Kristina Rudolph | Under the management of the exhibit director
Duration | January 2015 – April 2018
Software | Adobe Illustrator, Adobe Photoshop
Role | Graphics and exhibit design
The Ann Arbor Hands-On Museum is a 501(c)(3). My “black and white” role as an exhibit technician was to service, repair, clean, and update the 250+ museum exhibits from day-to-day. I went above and beyond…
Older exhibits looked tired and eclectic for their spaces. There was no unified design or spacial flow to the eclectic exhibits within each room.
- Clean, paint, refresh, and redesign exhibits and their bases for a clean updated look
- Update lighting and electrical to create a clean and refreshed look that contributes to more energy-efficient exhibits
- Design a set of graphic labels for each exhibit in order to unify the eclectic spaces and provide further options for increased engagement
I was given the green-light, from the museum director, to update all exhibits and graphics on the first and second museum floors after he saw the incorporation of the new graphics and cleaner exhibits.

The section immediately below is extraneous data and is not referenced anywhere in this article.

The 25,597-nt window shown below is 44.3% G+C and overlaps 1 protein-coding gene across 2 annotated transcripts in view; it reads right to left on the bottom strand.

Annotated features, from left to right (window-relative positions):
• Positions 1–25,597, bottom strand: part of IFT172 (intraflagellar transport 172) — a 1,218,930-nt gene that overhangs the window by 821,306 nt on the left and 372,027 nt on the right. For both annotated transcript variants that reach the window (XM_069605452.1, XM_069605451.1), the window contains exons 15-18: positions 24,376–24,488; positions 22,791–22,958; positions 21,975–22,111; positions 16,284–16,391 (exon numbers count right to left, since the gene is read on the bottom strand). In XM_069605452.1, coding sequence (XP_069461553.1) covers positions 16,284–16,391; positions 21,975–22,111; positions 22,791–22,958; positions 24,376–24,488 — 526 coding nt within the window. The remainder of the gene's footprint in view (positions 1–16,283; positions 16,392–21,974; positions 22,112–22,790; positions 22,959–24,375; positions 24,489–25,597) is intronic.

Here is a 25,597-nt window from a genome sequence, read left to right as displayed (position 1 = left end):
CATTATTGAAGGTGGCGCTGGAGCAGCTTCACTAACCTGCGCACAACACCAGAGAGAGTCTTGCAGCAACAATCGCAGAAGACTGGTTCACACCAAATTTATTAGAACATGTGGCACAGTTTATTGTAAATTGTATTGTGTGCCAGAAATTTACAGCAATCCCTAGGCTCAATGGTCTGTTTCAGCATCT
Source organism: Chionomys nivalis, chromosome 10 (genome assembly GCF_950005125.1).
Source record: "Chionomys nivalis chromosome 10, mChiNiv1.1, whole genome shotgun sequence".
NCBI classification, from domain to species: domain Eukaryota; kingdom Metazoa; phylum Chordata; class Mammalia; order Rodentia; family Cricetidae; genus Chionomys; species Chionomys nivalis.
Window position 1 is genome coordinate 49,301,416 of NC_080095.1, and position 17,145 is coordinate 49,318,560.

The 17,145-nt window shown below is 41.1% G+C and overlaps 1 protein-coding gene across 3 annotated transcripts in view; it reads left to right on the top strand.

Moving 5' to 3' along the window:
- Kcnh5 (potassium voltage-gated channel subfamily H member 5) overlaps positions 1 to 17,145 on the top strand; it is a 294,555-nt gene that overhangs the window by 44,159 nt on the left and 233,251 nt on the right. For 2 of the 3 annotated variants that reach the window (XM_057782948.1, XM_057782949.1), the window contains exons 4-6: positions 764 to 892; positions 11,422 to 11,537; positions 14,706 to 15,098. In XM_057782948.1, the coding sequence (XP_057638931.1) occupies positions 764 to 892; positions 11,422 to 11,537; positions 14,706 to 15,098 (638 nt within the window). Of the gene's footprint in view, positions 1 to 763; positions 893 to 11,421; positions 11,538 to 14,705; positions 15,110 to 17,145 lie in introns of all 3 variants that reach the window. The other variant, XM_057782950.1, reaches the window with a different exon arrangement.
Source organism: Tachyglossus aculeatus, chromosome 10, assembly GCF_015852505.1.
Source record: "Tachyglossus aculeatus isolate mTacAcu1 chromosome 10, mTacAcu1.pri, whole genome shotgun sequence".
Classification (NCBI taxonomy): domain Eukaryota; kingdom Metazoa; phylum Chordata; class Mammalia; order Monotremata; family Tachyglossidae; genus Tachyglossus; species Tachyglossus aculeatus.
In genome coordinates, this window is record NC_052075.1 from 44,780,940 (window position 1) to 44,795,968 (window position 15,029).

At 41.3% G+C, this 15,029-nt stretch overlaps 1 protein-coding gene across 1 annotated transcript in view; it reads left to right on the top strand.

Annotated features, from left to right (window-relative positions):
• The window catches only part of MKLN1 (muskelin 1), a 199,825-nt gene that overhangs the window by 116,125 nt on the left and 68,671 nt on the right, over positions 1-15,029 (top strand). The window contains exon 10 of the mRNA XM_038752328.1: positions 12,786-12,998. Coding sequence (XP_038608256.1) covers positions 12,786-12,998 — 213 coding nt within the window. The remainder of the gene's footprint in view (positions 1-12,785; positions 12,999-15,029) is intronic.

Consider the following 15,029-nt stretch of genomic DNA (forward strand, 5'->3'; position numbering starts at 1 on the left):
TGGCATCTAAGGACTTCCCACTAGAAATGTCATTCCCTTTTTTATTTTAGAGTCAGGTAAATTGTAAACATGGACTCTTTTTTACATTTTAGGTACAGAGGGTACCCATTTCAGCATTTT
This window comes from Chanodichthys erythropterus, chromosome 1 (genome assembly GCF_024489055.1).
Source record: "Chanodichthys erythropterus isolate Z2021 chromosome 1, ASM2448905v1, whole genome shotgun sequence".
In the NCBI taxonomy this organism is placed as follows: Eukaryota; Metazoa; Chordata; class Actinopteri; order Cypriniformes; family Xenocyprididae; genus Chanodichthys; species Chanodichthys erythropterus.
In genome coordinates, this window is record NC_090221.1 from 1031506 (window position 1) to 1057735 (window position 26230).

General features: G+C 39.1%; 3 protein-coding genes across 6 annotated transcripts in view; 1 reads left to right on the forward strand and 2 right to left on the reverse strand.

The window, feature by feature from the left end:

Working with the exhibit director, we created a cohesive set of scientific-themed backgrounds based on visual representations.
The new graphic exhibit labels were created to be colorful with easy-to-read text and easy-to-navigate visuals to guide them.
- Icons, which resembled apps, were added to help guide users through their discovery process
- A numbering system let users of all ages follow suggested steps
- A color-coded system of bars offered suggestions on engagement with the exhibit before and after viewing the label
- Each label had a background representing a scientific-based theme (waves, digital, reflection/refraction, magnetism, and motion)
- The content was simplified, shortened, and reorganized for easy readability
- When able, hand or “in-use” drawings provided clues on how one could engage with the exhibit
Below images display the graphic series concepts and the final before/after layouts.
Below are some examples of the 50+ exhibits that were refaced with two floors of the museum.
Stationary “UI” layouts show potential ways that users can interact with the tactile hands-on exhibits. Exhibit labels include drawings showing mechanical details or in-use drawings with cartoon hands.